HRSA Programs Related to Women’s Health
The U.S. Department of Health and Human Services, Health Resources and Services Administration (HRSA) supports several programs that promote access to health care for vulnerable populations. HRSA’s Office of Women’s Health (OWH) coordinates efforts that address women’s health across their lifespan. The Bright Futures for Women’s Health and Wellness Initiative provides materials on topics such as physical activity and healthy eating, emotional wellness, and maternal wellness. These tools, data books, and research reports can be found on the OWH Web site.
The HRSA Web site provides information about HRSA’s bureaus and offices. HRSA’s Maternal and Child Health Bureau (MCHB) administers the MCH Block Grant, a Federal- State partnership to improve the health of mothers and children. Depression During and After Pregnancy: A Resource for Women, Their Partners, Family and Friends (2007) and The Business Case for Breastfeeding: Steps for Creating a Breastfeeding-Friendly Worksite are two new HRSA publications available for consumers.
The Bureau of Health Professions (BHPr) provides national leadership in the development, distribution, and retention of a culturally competent health workforce. In 2006, women represented 62 percent of those who received assistance from the Centers of Excellence and 71 percent of those involved with the Health Careers Opportunity Programs.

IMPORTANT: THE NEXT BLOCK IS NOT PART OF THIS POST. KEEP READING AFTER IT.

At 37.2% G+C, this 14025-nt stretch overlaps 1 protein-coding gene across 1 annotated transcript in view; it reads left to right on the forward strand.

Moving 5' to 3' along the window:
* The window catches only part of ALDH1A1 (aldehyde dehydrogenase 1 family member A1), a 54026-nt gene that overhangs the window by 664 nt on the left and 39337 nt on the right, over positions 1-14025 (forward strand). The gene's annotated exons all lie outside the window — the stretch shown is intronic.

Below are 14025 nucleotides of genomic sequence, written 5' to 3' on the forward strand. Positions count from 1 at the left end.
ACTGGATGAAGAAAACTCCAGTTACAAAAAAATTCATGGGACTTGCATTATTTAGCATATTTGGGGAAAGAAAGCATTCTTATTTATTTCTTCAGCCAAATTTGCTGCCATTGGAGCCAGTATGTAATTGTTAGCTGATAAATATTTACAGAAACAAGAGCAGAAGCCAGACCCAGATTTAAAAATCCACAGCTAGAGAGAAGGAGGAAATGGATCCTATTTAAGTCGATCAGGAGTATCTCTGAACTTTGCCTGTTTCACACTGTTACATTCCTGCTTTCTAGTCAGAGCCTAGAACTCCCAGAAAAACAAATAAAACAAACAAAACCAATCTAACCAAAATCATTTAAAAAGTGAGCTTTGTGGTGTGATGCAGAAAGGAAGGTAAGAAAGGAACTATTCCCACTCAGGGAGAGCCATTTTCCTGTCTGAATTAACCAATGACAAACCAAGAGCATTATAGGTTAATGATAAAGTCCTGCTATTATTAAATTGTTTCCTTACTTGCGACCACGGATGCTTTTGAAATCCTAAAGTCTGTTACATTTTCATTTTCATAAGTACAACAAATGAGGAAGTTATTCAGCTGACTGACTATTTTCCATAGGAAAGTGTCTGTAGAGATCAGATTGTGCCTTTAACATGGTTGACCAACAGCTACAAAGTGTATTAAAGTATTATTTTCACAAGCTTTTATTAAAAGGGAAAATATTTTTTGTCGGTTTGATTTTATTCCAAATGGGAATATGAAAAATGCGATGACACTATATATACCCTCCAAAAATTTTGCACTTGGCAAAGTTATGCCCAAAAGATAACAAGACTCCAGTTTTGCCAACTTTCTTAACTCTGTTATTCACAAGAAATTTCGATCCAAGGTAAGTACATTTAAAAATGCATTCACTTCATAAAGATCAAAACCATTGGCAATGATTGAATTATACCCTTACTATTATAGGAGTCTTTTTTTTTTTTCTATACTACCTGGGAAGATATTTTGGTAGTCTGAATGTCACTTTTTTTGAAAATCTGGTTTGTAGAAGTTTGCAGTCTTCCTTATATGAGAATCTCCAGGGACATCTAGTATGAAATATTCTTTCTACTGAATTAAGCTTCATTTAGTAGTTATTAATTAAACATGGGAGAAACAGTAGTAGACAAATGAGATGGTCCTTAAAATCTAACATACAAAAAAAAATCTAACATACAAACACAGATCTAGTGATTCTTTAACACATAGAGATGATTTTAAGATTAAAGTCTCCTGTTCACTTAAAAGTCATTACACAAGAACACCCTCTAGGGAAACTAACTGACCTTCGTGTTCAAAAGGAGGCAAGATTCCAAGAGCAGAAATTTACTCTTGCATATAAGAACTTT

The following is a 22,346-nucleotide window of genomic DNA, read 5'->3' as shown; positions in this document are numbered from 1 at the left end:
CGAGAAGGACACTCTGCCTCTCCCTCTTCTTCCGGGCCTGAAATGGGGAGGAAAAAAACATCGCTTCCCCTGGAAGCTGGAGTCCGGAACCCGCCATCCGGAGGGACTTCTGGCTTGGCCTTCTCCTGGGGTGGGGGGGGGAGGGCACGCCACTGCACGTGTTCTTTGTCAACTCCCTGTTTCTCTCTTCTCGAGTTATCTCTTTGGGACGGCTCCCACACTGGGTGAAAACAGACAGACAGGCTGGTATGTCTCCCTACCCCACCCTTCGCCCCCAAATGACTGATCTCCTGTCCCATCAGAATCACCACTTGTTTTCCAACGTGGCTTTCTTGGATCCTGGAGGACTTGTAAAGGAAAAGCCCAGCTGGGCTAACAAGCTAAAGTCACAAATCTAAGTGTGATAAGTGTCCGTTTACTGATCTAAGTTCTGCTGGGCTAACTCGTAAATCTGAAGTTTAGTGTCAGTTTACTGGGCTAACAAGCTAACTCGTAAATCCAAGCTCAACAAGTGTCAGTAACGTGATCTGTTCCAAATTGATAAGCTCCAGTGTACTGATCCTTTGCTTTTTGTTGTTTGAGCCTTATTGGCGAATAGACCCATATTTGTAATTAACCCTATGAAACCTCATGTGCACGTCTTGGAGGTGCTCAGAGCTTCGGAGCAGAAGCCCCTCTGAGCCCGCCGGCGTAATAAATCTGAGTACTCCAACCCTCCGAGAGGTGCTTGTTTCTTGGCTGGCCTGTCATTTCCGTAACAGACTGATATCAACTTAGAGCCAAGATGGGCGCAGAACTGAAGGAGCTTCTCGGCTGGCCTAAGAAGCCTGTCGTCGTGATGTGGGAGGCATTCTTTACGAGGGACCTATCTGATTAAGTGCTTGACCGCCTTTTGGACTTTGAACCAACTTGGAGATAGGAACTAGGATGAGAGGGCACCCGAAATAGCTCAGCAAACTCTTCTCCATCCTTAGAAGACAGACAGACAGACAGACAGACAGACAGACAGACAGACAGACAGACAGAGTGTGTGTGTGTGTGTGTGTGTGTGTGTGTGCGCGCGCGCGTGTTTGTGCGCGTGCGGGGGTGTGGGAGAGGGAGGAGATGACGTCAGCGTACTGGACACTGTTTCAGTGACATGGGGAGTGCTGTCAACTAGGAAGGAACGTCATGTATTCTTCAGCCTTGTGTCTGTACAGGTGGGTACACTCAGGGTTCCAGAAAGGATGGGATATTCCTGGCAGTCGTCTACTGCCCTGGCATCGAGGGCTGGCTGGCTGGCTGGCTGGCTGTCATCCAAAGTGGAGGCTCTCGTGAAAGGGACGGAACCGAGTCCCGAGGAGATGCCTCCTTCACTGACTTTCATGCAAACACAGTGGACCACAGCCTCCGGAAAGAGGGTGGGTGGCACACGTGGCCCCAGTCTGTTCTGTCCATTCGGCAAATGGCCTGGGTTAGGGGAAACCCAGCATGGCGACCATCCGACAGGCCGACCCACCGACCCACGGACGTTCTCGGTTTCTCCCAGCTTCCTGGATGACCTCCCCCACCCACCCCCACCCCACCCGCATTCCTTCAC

The HIV/AIDS Bureau (HAB) addresses the needs of women living with HIV/AIDS through the Ryan White Program including Part D, which targets services to women, infants, children, youth, and their families. HAB aims to improve access and retention in care through training and technical assistance programs, culturally competent border health initiatives, oral health care programs, and Special Projects of National Significance.
The new Bureau of Clinician Recruitment and Services’ (BCRS) mission is to improve the health of the Nation’s underserved communities by coordinating recruitment and retention of health professionals to build integrated and sustainable systems of care. Clinicians participating in the National Health Service Corps program provide staffing support to Federally Qualified Health Centers.
The Bureau of Primary Health Care (BPHC) manages the Health Center Program, which funds a national network of 1,002 grantees at over 3,800 comprehensive, primary health care service delivery sites. Through community health centers, school-based centers, and other centers focused on migrant health, health care for the homeless, and public housing, the Program delivers preventive and primary care services to patients regardless of their ability to pay. Almost 40 percent of patients have no insurance coverage. Overall, the number of patients served has risen from 10.3 million in 2001 to an estimated 15 million in 2006. In 2006, 59 percent of patients served were women.